My own sense of McCarey’s contradictory singularity as an auteur is that he’s both an ideological primitive and a highly sophisticated dialectician who makes the comedy of embarrassment and the tragedy of excruciation virtually interchangeable and equally incapable of achieving any resolution. This is apparent not only in the determination to make Dean Jagger’s Dan Jefferson, the father in My Son John, a bumbling fool even while espousing McCarey’s most cherished, simplistic notions about family, democracy, and anticommunism, and it is no less evident in his abortive final feature Satan Never Sleeps, where he seeks to derive both comedy and tragedy from the sexual attraction of a priest (a miscast William Holden) for a Chinese girl (Francis Nuyen) who’s innocently smitten with him. McCarey ultimately quit this film in disgust after Holden refused to let his character die in a suicidal escape, which presumably would have contradicted McCarey’s Catholic faith as decisively as Jagger’s idiocy in John contradicts the writer-director’s patriotism. As Morrison observes, “Dan Jefferson is the most fully sketched father in McCarey’s films and the least sympathetic by far, though a conflicted attitude toward him ultimately circumscribes the film’s most pressing critical problems.” One might add that Gary Cooper’s far more sympathetic (if still quite irritating) title character and father in Good Sam (1948), another troubled self-portrait — and a film I rank much more highly than Morrison does — offers many of the same fascinating conundrums.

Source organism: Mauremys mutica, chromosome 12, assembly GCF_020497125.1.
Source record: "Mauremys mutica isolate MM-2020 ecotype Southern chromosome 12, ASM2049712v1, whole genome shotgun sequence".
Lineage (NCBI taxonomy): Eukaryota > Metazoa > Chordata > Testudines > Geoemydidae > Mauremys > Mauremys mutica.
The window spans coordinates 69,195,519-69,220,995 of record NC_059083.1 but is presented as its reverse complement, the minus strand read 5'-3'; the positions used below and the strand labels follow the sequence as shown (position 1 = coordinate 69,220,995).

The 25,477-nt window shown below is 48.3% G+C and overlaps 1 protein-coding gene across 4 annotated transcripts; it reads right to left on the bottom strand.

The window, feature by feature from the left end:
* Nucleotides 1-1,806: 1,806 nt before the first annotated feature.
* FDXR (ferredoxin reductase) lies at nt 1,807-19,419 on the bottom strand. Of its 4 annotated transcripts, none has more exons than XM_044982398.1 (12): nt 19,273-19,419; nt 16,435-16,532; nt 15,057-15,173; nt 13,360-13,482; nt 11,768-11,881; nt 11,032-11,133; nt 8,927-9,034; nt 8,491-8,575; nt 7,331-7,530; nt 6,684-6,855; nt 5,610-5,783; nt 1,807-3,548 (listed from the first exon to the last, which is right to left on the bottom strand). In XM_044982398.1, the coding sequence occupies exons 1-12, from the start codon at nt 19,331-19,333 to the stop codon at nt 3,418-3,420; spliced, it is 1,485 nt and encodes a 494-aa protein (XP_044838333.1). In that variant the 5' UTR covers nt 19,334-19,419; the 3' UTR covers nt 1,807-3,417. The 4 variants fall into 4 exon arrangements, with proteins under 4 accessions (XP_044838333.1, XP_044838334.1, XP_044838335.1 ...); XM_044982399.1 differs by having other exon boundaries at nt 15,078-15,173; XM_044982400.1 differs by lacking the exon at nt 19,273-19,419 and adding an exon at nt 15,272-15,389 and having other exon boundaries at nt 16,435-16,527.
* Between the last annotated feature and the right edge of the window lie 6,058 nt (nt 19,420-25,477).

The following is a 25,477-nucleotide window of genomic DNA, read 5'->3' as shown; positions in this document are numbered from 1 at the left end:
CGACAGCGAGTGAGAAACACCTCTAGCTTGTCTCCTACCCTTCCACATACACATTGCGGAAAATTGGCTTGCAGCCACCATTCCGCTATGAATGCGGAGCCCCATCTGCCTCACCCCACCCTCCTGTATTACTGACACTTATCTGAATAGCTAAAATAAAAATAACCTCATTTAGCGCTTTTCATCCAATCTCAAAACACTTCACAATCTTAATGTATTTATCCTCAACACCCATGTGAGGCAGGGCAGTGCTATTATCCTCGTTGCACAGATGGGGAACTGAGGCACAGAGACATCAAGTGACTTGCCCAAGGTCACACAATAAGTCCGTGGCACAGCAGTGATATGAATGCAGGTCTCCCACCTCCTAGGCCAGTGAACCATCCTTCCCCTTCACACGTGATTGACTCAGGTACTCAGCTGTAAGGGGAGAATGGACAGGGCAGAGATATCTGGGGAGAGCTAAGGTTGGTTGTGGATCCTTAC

As a master of disbelief as well as belief, McCarey is as much of a dialectician as Carl Dreyer — a claim supported by Morrison’s apt if unexpected comparison of John’s closing image with the final shot of Ordet. Indeed, McCarey manages to make Walker’s John in the film’s first half so compelling that it becomes impossible to believe that his scripted conversion could have been made plausible even if the actor had lived, in spite of Walker’s resourcefulness (which includes even a hint of gayness as a carryover from his performance as Bruno in Strangers on a Train, portions of which McCarey recycled in his inept conclusion). The degree to which an FBI agent named Steadman (Van Heflin) assumes the role of father-confessor rather than a bumbling priest (Frank McHugh) was Warshow’s most valid objection to the film’s muddle-headedness, and this confirms McCarey’s impulses to sabotage his own ideological agenda.
Within such a context, Hayes’ tremulous Lucille functions as the battleground between the dialectic of Dan’s all-American stupidity and John’s poker-faced Communism, even if McCarey couldn’t really imagine what that Communism might consist of, and thus her separate scenes with Jagger and Walker are central to the film’s complex, ambiguous power. Yet Morrison’s analysis reaches its own giddy highpoint, in auteurist terms, when it allow us to see John’s bottled-up distaste for Dan as an echo of Ruggles’/Charles Laughton’s repressed disapproval of his hick employers in Ruggles of Red Gap, and, in the following paragraph, persuasively links Dan bopping John on the head with a Bible, causing him to fall over a table — a moment usually seen as noncomic — as a slapstick maneuver traceable back to Laurel and Hardy, a team McCarey invented as well as directed.
— JONATHAN ROSENBAUM